Whose baggage are you carrying? (Read time: 6 min.)

School 7I was reading an article about female breadwinners.  It talked about the way in which the husbands of these breadwinners felt emasculated and, as a result, the breadwinning wives carried around with them unspoken guilt about their husband’s loss of identity… and it left me wondering:

Whose baggage are you carrying?

I get the mommy guilt, the woman breadwinner resentment, the wanting Superman and finding bliss with Clark Kent.  What I don’t get is why we continue to have this dialogue about how women breadwinners have tougher marriages, greater divorces, and spend less time mothering their children… all because they make at least 60% of the annual household income.

How do you win in a society that says “Damn you for being successful!” on the one hand and “Damn you for being dependent!” on the other?

How is it that women have come so far and still they carry with them other people’s baggage, other people’s issues, and other people’s guilt?

Is it not enough that we carry and bear children, that we’ve spent thousands of years being dominated, treated like property, and tossed aside like trash?

Isn’t it time we put away the old paradigm of expecting men to be bullet proof and women to be soft as silk?

The answer is yes.  But if women breadwinners continue to carry their spouses’ baggage, their boyfriends’ hangups, and their partners’ insecurities, don’t we keep sending the message that women breadwinning is somehow wrong and that the women who do it are, in many ways, committing a societal sin?

Women are breadwinners because they can be, because they want to be, and, in many instances, because they HAVE to be.

This is a sign of forward movement, not a symptom of societal decay.

It is not a woman breadwinner’s job to “make” her partner feel more like a man nor is it his role to become her maid, her housekeeper, or her babysitter.  We aren’t talking about two people who happen to be roommates.  We’re talking about two people who signed up for the same journey, who agreed to enjoy the ride, and who decided that they were stronger together than they were apart.  That means you love who you’re with.  It means you support their highest potential.  It translates into focusing on what makes the relationship work, not what makes the parntership suffer.

We’ve come so far… and, yet, we haven’t.

I remember in college, as women, we were told, “You can have it all!”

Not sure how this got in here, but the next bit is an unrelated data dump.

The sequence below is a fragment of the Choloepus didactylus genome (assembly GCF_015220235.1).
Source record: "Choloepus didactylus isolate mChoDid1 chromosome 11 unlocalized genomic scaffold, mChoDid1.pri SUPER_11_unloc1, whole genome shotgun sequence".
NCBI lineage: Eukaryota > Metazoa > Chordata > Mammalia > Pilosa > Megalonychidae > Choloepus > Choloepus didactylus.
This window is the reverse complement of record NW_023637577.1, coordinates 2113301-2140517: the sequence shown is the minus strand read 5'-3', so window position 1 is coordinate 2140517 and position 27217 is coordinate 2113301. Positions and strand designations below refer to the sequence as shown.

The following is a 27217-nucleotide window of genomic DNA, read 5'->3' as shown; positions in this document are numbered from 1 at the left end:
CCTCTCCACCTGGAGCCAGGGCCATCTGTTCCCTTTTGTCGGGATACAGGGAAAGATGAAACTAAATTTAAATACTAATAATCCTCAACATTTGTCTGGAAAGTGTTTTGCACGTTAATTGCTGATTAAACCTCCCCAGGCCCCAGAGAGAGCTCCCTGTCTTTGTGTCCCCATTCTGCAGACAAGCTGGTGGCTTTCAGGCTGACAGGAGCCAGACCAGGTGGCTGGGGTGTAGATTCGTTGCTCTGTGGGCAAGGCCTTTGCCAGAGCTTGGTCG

What “they” didn’t say is that “having it all” isn’t always a win.

Sometimes when you win, you lose… and, sometimes, when you lose, you win…

So what do you do when you’re tired of carrying around other people’s shame, guilt, anger, frustration, and resentment?

1) You let other people’s  baggage go.  You do this by not making anyone else’s emotional hang-ups, opinions, or concerns your own.  Be very clear about what you think of your woman breadwinner status.  When someone comes your way with negativity, separate their issues from your beliefs.  Say to yourself, “I’m not taking them or that comment personally” and then move on to something more positive.  Change the topic of conversation.  Focus on your goals.  Ask them to stop the negativity.  Walk away if you have to.  Someone can attempt to hand you their baggage but you get to decide whether or not you accept it.

2) You stop defining your life by your role.  You may fill the role of a woman breadwinner but a woman breadwinner is not who you REALLY are.  People like labels because they like to arrange their worlds in neat, tidy categories.  You don’t have to be one of those compartments.  Nobody is their title.  You can decide here, today, that while you might fulfill the role of a breadwinner, you are so much more than that.  You are not your stuff and you are certainly not your breadwinning title.  Begin to define your life by  WHO you are, not WHAT you do… and the title (woman breadwinner) loses all stigma and all unnecessary pressure.

3) You start enjoying your life AND your role.  Bask in the freedoms you have that your great-grand mothers didn’t.  Enjoy what it means to experience financial and professional freedom.  Give thanks that you’re a woman who lives in an age where your influence, freedom, and power have never been more available to you.  Instead of making this role your job, see it as ONE of your callings. Be present to all the gifts and blessings that come with running your own show.  Forget about the cost.  No matter how you slice it, it’s better on the side of financial, professional and personal freedom.

4) You continue to speak the truth about your experience of the journey.  No more shame, blame, or guilt about days when you don’t love your role.  Some days you won’t.  No more apologizing for being brave, brilliant and daring.  You were born that way.  Why apologize now?  No more acting as if you wish it were the Leave it to Beaver decade.  Talk to your grandmother.  You don’t.  Tell the truth about your experience of this role and don’t shy away from being candid about both the ups and the downs.  Our daughters and granddaughters will either benefit from your wisdom or learn painfully from your silence.  You get to choose…

And, above all, NEVER believe that your power costs anyone else their own.

 It is the most insidious lie society has ever told and they tell it so strongly about women.

Men don’t apologize for being brave.  Why would we ever apologize for being strong?

Run your show, own your value, and speak your truth…

#sherunstheshow

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